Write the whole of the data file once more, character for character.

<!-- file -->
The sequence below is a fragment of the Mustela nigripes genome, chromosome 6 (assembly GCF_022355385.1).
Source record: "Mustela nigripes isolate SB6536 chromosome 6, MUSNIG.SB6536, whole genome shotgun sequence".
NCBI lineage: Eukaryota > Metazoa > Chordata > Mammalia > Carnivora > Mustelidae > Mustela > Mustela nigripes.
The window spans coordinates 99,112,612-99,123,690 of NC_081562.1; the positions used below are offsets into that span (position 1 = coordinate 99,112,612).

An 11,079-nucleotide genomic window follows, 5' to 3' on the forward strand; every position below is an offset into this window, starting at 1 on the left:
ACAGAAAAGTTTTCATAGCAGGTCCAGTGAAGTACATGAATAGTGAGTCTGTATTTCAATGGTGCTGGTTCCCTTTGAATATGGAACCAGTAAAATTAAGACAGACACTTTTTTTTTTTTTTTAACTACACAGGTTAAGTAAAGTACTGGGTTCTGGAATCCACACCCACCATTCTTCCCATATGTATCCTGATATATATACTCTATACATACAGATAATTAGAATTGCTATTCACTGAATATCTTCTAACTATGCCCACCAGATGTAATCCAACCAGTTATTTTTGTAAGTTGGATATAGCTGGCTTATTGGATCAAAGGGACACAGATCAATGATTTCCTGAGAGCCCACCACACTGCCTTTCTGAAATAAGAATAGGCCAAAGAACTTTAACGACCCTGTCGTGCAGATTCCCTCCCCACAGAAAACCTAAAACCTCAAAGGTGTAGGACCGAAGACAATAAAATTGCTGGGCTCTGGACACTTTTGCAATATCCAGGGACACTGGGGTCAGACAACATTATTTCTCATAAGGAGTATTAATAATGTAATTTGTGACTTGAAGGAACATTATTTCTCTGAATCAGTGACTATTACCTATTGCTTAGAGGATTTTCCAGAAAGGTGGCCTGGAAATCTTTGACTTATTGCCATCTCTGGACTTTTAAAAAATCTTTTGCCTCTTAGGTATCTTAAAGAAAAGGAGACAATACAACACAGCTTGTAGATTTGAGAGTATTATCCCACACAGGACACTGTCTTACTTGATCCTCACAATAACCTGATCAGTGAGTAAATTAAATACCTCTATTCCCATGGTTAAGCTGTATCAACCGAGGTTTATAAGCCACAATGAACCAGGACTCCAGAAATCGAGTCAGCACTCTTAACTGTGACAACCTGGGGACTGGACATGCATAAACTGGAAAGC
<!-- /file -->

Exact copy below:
The sequence below is a fragment of the Mustela nigripes genome, chromosome 6 (assembly GCF_022355385.1).
Source record: "Mustela nigripes isolate SB6536 chromosome 6, MUSNIG.SB6536, whole genome shotgun sequence".
NCBI lineage: Eukaryota > Metazoa > Chordata > Mammalia > Carnivora > Mustelidae > Mustela > Mustela nigripes.
The window spans coordinates 99,112,612-99,123,690 of NC_081562.1; the positions used below are offsets into that span (position 1 = coordinate 99,112,612).

An 11,079-nucleotide genomic window follows, 5' to 3' on the forward strand; every position below is an offset into this window, starting at 1 on the left:
ACAGAAAAGTTTTCATAGCAGGTCCAGTGAAGTACATGAATAGTGAGTCTGTATTTCAATGGTGCTGGTTCCCTTTGAATATGGAACCAGTAAAATTAAGACAGACACTTTTTTTTTTTTTTTAACTACACAGGTTAAGTAAAGTACTGGGTTCTGGAATCCACACCCACCATTCTTCCCATATGTATCCTGATATATATACTCTATACATACAGATAATTAGAATTGCTATTCACTGAATATCTTCTAACTATGCCCACCAGATGTAATCCAACCAGTTATTTTTGTAAGTTGGATATAGCTGGCTTATTGGATCAAAGGGACACAGATCAATGATTTCCTGAGAGCCCACCACACTGCCTTTCTGAAATAAGAATAGGCCAAAGAACTTTAACGACCCTGTCGTGCAGATTCCCTCCCCACAGAAAACCTAAAACCTCAAAGGTGTAGGACCGAAGACAATAAAATTGCTGGGCTCTGGACACTTTTGCAATATCCAGGGACACTGGGGTCAGACAACATTATTTCTCATAAGGAGTATTAATAATGTAATTTGTGACTTGAAGGAACATTATTTCTCTGAATCAGTGACTATTACCTATTGCTTAGAGGATTTTCCAGAAAGGTGGCCTGGAAATCTTTGACTTATTGCCATCTCTGGACTTTTAAAAAATCTTTTGCCTCTTAGGTATCTTAAAGAAAAGGAGACAATACAACACAGCTTGTAGATTTGAGAGTATTATCCCACACAGGACACTGTCTTACTTGATCCTCACAATAACCTGATCAGTGAGTAAATTAAATACCTCTATTCCCATGGTTAAGCTGTATCAACCGAGGTTTATAAGCCACAATGAACCAGGACTCCAGAAATCGAGTCAGCACTCTTAACTGTGACAACCTGGGGACTGGACATGCATAAACTGGAAAGC